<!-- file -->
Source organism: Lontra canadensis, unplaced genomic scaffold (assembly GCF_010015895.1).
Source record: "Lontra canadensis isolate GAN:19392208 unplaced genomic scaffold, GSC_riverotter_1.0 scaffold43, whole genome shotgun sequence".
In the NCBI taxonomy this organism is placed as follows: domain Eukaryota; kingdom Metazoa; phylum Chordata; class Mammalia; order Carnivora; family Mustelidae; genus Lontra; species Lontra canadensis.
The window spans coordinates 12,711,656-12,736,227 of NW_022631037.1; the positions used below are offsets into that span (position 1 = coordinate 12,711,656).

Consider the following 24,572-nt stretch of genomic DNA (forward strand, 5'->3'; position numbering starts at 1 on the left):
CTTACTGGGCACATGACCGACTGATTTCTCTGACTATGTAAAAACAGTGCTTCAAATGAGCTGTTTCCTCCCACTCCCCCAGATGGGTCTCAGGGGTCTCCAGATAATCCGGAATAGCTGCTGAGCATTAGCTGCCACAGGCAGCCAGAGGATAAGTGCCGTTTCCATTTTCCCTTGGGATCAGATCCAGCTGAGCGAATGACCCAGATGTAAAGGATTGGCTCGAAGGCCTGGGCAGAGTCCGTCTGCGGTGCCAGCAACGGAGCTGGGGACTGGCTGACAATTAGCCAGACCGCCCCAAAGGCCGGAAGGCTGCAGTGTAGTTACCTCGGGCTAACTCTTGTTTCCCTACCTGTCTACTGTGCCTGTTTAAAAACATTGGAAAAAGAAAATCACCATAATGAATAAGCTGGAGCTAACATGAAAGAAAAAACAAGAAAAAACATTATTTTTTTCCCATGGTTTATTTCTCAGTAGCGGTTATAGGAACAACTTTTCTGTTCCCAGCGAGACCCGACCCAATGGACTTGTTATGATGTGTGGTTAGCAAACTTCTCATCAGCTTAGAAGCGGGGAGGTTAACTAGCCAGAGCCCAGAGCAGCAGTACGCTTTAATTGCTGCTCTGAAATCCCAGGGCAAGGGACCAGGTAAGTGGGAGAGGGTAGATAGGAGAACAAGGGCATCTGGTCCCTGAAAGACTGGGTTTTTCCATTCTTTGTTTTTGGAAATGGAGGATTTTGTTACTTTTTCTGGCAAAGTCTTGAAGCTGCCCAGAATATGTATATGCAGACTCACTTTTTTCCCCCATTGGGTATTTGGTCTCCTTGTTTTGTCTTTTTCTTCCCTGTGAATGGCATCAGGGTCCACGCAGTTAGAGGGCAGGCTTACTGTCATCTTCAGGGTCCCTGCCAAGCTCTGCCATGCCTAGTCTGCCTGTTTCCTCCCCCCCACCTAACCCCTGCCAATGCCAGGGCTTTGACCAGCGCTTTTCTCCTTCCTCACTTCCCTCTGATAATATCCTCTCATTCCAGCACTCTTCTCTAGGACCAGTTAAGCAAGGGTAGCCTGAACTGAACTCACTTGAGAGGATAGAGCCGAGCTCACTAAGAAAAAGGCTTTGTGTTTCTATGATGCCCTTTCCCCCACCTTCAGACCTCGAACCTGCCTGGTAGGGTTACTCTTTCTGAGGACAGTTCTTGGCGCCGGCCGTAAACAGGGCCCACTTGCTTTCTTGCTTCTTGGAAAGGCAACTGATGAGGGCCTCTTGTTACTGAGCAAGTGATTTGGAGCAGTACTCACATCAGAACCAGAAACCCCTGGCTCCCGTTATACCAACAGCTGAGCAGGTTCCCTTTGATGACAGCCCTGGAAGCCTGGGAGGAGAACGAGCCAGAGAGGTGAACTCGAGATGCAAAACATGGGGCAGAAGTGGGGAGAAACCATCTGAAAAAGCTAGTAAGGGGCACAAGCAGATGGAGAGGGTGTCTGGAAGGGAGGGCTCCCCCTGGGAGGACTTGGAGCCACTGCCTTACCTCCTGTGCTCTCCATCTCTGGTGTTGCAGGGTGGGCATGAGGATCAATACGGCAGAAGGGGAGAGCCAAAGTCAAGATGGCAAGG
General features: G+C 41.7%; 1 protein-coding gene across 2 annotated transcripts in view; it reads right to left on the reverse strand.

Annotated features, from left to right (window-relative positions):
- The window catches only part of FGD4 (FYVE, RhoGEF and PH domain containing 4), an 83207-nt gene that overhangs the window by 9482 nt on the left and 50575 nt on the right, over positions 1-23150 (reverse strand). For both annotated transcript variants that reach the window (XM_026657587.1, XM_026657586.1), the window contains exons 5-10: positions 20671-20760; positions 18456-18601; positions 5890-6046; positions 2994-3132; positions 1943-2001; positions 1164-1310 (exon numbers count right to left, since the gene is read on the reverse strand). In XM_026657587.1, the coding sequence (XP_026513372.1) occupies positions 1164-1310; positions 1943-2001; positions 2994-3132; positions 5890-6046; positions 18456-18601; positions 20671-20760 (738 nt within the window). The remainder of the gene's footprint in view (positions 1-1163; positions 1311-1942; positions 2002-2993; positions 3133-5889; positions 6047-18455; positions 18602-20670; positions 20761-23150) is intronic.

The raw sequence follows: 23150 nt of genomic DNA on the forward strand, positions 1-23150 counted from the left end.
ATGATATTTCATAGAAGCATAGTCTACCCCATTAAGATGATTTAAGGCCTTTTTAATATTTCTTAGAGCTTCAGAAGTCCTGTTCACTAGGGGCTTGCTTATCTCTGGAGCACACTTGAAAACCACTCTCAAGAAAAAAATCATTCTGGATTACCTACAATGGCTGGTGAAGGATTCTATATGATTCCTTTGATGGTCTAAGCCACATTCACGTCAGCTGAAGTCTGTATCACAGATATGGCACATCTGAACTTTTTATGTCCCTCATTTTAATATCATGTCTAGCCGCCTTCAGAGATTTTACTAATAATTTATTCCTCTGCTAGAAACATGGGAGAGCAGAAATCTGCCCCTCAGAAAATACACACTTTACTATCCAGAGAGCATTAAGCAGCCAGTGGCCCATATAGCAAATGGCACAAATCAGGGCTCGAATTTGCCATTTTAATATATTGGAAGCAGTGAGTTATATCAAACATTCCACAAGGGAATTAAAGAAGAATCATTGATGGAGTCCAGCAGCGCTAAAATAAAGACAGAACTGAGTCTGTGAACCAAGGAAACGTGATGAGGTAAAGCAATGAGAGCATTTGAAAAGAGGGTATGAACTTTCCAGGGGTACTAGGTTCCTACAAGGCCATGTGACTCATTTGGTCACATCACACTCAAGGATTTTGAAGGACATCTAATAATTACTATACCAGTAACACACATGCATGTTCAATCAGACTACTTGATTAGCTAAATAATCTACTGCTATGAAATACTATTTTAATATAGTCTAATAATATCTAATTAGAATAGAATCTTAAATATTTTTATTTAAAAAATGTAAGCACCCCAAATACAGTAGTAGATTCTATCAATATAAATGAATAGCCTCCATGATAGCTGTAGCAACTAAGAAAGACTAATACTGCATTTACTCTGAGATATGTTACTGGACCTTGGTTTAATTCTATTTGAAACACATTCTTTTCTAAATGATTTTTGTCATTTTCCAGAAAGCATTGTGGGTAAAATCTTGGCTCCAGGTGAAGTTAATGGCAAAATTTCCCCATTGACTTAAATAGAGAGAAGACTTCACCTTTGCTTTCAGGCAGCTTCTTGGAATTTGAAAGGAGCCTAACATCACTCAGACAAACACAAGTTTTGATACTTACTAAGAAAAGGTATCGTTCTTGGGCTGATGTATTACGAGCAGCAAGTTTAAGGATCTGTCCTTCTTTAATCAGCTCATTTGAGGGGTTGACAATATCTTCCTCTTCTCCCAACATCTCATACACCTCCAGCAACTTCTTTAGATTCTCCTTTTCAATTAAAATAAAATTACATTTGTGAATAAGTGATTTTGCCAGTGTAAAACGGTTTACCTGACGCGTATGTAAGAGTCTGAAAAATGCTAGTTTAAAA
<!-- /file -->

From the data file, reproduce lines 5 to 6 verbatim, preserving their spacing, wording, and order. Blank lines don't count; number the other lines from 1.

Consider the following 24,572-nt stretch of genomic DNA (forward strand, 5'->3'; position numbering starts at 1 on the left):
CTTACTGGGCACATGACCGACTGATTTCTCTGACTATGTAAAAACAGTGCTTCAAATGAGCTGTTTCCTCCCACTCCCCCAGATGGGTCTCAGGGGTCTCCAGATAATCCGGAATAGCTGCTGAGCATTAGCTGCCACAGGCAGCCAGAGGATAAGTGCCGTTTCCATTTTCCCTTGGGATCAGATCCAGCTGAGCGAATGACCCAGATGTAAAGGATTGGCTCGAAGGCCTGGGCAGAGTCCGTCTGCGGTGCCAGCAACGGAGCTGGGGACTGGCTGACAATTAGCCAGACCGCCCCAAAGGCCGGAAGGCTGCAGTGTAGTTACCTCGGGCTAACTCTTGTTTCCCTACCTGTCTACTGTGCCTGTTTAAAAACATTGGAAAAAGAAAATCACCATAATGAATAAGCTGGAGCTAACATGAAAGAAAAAACAAGAAAAAACATTATTTTTTTCCCATGGTTTATTTCTCAGTAGCGGTTATAGGAACAACTTTTCTGTTCCCAGCGAGACCCGACCCAATGGACTTGTTATGATGTGTGGTTAGCAAACTTCTCATCAGCTTAGAAGCGGGGAGGTTAACTAGCCAGAGCCCAGAGCAGCAGTACGCTTTAATTGCTGCTCTGAAATCCCAGGGCAAGGGACCAGGTAAGTGGGAGAGGGTAGATAGGAGAACAAGGGCATCTGGTCCCTGAAAGACTGGGTTTTTCCATTCTTTGTTTTTGGAAATGGAGGATTTTGTTACTTTTTCTGGCAAAGTCTTGAAGCTGCCCAGAATATGTATATGCAGACTCACTTTTTTCCCCCATTGGGTATTTGGTCTCCTTGTTTTGTCTTTTTCTTCCCTGTGAATGGCATCAGGGTCCACGCAGTTAGAGGGCAGGCTTACTGTCATCTTCAGGGTCCCTGCCAAGCTCTGCCATGCCTAGTCTGCCTGTTTCCTCCCCCCCACCTAACCCCTGCCAATGCCAGGGCTTTGACCAGCGCTTTTCTCCTTCCTCACTTCCCTCTGATAATATCCTCTCATTCCAGCACTCTTCTCTAGGACCAGTTAAGCAAGGGTAGCCTGAACTGAACTCACTTGAGAGGATAGAGCCGAGCTCACTAAGAAAAAGGCTTTGTGTTTCTATGATGCCCTTTCCCCCACCTTCAGACCTCGAACCTGCCTGGTAGGGTTACTCTTTCTGAGGACAGTTCTTGGCGCCGGCCGTAAACAGGGCCCACTTGCTTTCTTGCTTCTTGGAAAGGCAACTGATGAGGGCCTCTTGTTACTGAGCAAGTGATTTGGAGCAGTACTCACATCAGAACCAGAAACCCCTGGCTCCCGTTATACCAACAGCTGAGCAGGTTCCCTTTGATGACAGCCCTGGAAGCCTGGGAGGAGAACGAGCCAGAGAGGTGAACTCGAGATGCAAAACATGGGGCAGAAGTGGGGAGAAACCATCTGAAAAAGCTAGTAAGGGGCACAAGCAGATGGAGAGGGTGTCTGGAAGGGAGGGCTCCCCCTGGGAGGACTTGGAGCCACTGCCTTACCTCCTGTGCTCTCCATCTCTGGTGTTGCAGGGTGGGCATGAGGATCAATACGGCAGAAGGGGAGAGCCAAAGTCAAGATGGCAAGG